Photo : Peter Kimarx, CDC. The isolation ward set up by MSF for the current Ebola outbreak in West Kasai province, Democratic Republic of the Congo. Two pairs of latex gloves, ski-type goggles, a duck beak mask and an apron. The overall effect on the outside is rather like a spacesuit. On the inside it's like a sauna. Pouring with sweat takes on a new meaning. The tiniest activity, like moving a patient or carrying a bed, causes sweat to cascade down my face. Of course, I can't wipe it off as I am all covered and have no access to my skin until I disinfect and leave the high-risk part of the centre. We have some nursing staff that have been trained to work in the high-risk area and some Red Cross volunteers who disinfect and help move patients around. We are slowly increasing the numbers of staff but it takes time because we first have to find people who want to work with us and then we have to train them very carefully to make sure that they are safe inside the high-risk area and don't make mistakes that would put others in danger. One of the patients died today. He had been a nurse in the health centre. He was an inpatient for a few days and was very brave and determined to get better. Every morning he sat on a wicker chair on the balcony to see what was happening and once or twice did a runner to go home. That was OK. When he came back we went back to disinfect the hut that he had been in. Anyway, today he died and so I went into his ward with two of the disinfectors to tidy him up and put him in a body bag. This is important because it is possible to get infected even when people have died.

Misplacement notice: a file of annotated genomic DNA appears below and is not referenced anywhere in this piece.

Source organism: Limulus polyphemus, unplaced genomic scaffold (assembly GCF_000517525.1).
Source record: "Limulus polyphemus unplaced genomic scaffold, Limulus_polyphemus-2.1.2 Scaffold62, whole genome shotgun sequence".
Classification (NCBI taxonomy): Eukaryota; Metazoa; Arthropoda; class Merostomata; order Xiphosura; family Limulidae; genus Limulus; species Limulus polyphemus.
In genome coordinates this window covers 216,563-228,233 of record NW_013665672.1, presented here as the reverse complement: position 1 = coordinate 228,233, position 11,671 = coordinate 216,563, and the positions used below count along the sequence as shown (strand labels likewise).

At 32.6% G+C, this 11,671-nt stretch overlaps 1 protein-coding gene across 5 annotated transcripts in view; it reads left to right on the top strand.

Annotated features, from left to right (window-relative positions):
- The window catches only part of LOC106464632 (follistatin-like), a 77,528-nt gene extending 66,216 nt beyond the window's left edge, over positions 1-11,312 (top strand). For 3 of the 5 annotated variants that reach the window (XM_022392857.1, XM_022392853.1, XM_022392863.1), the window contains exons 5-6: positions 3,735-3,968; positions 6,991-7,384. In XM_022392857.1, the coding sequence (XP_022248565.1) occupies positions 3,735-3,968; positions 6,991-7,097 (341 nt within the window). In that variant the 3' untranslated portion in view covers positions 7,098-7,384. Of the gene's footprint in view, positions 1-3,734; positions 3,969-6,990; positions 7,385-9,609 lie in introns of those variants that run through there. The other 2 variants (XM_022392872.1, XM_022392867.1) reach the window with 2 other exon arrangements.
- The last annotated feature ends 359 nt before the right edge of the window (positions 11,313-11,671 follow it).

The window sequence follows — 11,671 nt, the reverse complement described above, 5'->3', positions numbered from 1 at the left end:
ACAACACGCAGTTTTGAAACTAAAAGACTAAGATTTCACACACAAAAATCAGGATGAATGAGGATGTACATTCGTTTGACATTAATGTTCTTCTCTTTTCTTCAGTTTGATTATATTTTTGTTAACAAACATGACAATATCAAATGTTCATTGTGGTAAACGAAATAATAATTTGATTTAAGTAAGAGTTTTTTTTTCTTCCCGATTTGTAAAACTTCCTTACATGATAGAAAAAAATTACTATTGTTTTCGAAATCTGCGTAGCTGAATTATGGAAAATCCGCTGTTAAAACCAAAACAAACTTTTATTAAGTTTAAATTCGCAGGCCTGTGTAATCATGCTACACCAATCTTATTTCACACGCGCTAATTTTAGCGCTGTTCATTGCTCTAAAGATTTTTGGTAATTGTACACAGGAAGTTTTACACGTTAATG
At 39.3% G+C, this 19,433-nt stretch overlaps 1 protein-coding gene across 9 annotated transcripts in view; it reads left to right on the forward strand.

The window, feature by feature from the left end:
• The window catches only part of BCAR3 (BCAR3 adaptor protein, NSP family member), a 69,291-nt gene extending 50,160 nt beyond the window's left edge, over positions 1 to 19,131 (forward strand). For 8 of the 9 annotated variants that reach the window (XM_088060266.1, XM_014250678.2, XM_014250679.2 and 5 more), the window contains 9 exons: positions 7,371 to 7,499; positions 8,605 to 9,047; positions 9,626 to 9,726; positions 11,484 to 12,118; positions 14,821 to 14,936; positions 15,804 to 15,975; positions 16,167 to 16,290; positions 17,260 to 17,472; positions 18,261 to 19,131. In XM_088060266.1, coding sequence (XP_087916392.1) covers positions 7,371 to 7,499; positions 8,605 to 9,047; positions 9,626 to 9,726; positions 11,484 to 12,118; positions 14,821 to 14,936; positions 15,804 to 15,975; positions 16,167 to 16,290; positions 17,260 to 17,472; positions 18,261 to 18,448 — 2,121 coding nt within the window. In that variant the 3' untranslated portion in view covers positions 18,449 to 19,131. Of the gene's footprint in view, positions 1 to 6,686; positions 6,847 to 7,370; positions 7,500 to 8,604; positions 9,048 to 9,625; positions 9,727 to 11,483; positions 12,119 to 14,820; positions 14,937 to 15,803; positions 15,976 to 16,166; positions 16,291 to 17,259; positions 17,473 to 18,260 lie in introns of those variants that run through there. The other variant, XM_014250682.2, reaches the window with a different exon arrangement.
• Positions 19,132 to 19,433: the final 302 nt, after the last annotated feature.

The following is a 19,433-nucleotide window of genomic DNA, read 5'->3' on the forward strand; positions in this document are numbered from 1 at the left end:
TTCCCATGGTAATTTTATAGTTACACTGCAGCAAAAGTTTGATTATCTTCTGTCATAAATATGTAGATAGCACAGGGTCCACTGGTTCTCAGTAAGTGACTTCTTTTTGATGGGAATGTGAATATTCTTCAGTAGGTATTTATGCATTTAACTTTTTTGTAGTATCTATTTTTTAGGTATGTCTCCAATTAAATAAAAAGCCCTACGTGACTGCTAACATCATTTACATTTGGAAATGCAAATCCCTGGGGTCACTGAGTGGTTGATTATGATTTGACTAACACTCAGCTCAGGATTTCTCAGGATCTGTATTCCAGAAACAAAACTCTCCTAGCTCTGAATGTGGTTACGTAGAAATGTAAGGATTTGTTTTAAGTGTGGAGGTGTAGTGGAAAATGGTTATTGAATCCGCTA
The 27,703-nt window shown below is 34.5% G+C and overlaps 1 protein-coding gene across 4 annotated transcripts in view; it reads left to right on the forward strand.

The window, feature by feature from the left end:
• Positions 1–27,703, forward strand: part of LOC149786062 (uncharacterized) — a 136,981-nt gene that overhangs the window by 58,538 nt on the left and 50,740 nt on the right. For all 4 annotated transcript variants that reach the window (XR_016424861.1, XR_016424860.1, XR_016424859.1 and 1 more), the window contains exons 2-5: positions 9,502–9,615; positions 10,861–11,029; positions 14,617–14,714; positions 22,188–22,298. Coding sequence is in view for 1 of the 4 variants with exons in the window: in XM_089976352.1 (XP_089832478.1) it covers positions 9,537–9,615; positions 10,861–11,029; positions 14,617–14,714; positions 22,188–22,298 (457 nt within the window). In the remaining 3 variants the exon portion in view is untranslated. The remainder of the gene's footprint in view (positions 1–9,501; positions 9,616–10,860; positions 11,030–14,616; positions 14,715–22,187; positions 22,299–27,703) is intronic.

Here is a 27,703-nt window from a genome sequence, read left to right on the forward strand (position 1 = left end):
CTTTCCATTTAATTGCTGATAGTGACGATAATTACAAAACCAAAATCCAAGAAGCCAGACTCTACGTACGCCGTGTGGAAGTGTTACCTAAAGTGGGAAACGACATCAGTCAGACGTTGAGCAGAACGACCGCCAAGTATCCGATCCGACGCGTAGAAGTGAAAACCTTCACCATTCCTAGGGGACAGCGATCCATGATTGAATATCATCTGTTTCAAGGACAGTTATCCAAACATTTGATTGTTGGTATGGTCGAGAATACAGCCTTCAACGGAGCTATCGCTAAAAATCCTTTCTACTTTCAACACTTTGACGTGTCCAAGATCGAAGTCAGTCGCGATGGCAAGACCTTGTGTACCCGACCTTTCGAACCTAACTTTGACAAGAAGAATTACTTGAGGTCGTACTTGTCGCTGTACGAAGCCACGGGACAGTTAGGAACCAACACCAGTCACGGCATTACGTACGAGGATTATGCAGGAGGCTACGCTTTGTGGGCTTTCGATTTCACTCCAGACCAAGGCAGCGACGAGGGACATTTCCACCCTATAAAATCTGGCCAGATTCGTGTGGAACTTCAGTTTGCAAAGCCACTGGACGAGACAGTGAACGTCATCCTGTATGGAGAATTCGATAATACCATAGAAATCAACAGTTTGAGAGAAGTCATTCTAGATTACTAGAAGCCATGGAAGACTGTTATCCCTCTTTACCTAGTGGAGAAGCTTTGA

Photo : Peter Kimarx, CDC. The isolation ward set up by MSF for the current Ebola outbreak in West Kasai province, Democratic Republic of the Congo. I was trying out a new kind of very waterproof body bag so I had a few teething problems trying to put him in but soon it was done and I left him on a bed while we waited for a coffin to be brought (I could see it being made through the window). I could hear his family wailing and crying: they live in a house about 200m from the centre. I could see them from the window of the ward. When the coffin was ready we brought out the patient and the intensity of the wailing increased. We put the body bag into the coffin and then we put it on the back of the pick-up truck, which set off for the cemetery accompanied by the burial team. I disinfected myself rapidly and ran to catch them up at the graveyard. There was a big patch of cleared ground with sticks lying on it. They told me that this was where all the other recent corpses had been put. But there were no markers. The grave was ready but there was no path alongside so that the coffin carriers couldn't get the coffin next to the grave without falling in. I shovelled along the grave to make it easier and then they inched forward. The coffin started to fall so I wedged the shovel under it to hold it while they organised themselves and then they carefully lowered the coffin in. I looked around expectantly for someone to shovel the earth back in. Nobody around. So, digging with our hands like badgers and with the single shovel, we backfilled the grave. Very hot work. Some improvements to the burial procedures are definitely needed, I think, not least reassuring family members that it is perfectly safe once the person is in the coffin. We are living in a large field that has been divided up with a campsite at one corner. Five of us are sleeping in one big tent on inch-thick mattresses, under mosquito nets suspended from strings stretched from one side of the tent to another. I seem to have a small hill under my bed which is not disguised by my rather thin mattress so I sleep curled around it like a snake. Every night we have a meeting after dinner, which is how I find out what is going on outside the isolation unit. The teams are working out where there might be more patients and visiting neighbouring health centres, talking to the communities and authorities and gathering information. It is becoming clearer where cases have come from in the past few months and they are trying to work out what is going to happen next. Some samples have also tested positive for typhoid, so we now have three epidemics at the same time. Tomorrow I need to make changes in the wards to try and get more water in there. I need to train a new cleaning lady and some more Red Cross volunteers. I need to disinfect the deceased person's house. I might try cementing up some holes in the ward floors to make cleaning better. Hmmmm - long list!